Dangerblond directed my traffic to the following links.
Long and short of it is, the UNOP meetings were a disaster; a time wasting event to give the appearance of public input on the matter of rebuilding a vital American city. Think New Orleans has the roundup, and had this to say about his experience at the meeting(s):
Toward the end, there was a lot of reference to the “democratic process” in which we were participating.
Odd that this “democratic process” requires and email address in order to participate. You also have to attend two poorly announced meetings. On scheduled at the last minute, one scheduled in conflict with the Night Out Against Crime. In recent decades, democracy has tended to be a little more inclusive that this.
Next, we pan over to Schroder, who adds the Latin “res ipsa loquitur” to the NOLA lexicon. The thing speaks for itself:
You're a planner, and you want to hold a citywide meeting. Would you open the calendar to make sure you didn't schedule the meeting on the same night as, say, perhaps the most widely-attended neighborhood gathering in the country -- the National Night Out Against Crime on Tuesday, August 1st?
I hate the fact that planning commissions and organizations that are supposed to get things moving will intentionally schedule their input meetings in the ‘middle of the night’ or against other events. Reminds me of all the stuff universities do during the summer so less students are around to get mad. But even if you do end up attending, the powers that be may not be listening:
And what was the UNOP meeting supposed to accomplish? Well ... I suppose that depends on who you represent and what your goals are. Are you interested in propping up a process that most residents think is intentionally confusing and undemocratic? Or are you one of "those people," who think that power originates in the people, and that their ideas should be honored?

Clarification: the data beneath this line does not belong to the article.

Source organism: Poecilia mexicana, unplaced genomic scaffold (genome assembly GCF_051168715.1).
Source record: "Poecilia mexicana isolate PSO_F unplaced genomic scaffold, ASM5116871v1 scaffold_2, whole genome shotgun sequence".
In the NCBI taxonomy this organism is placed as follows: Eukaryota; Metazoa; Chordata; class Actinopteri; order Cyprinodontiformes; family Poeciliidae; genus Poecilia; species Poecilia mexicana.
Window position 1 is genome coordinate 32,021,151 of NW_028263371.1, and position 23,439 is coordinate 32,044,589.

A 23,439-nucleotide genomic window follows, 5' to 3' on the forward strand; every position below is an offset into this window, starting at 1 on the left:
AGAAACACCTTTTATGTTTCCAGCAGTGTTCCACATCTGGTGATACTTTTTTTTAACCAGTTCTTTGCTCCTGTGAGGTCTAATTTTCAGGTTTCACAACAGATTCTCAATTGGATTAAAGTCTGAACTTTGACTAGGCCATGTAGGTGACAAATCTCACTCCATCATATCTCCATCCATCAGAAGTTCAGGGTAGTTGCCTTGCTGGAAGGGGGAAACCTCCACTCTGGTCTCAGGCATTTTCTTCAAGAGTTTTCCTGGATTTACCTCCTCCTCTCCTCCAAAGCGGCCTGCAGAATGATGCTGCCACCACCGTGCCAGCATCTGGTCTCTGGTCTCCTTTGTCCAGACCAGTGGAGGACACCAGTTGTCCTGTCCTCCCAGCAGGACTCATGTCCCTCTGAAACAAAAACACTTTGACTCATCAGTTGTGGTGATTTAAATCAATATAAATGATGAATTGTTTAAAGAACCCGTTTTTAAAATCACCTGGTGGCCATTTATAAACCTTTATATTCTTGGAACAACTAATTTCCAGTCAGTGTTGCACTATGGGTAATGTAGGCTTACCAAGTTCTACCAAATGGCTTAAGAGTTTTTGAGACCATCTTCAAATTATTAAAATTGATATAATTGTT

(Oh yeah, and if you want to see the visual representation of how well the bureaucracy has handled the rebuilding of a Great American City, Click here for the diagram.)
Such behavior by the children-in-charge starts inciting thoughts of rebellion in the minds of the adults:
one of my colleagues turned to me and said, "Let's start a coup." We couldn't do a worse job than the people who run this city and we're intentionally instead of unintentionally funny.
But the new New Orleans has already started a revolution, one that will be on display during the Rising Tide Conference later this month, so they wrap up the UNOP fiasco with an essay and some home cookin':
Becky Houtman has written a well-researched and insightful essay on the history of New Orleans planning since Katrina. Please read it, applaud her effort and leave comments, tips and questions at her blog. For her yeoman service, she has won my essay contest and will be awarded a platter of home-baked brownies in a ceremony for which, in the spirit of the current state of city planning, the time and place are still to be determined.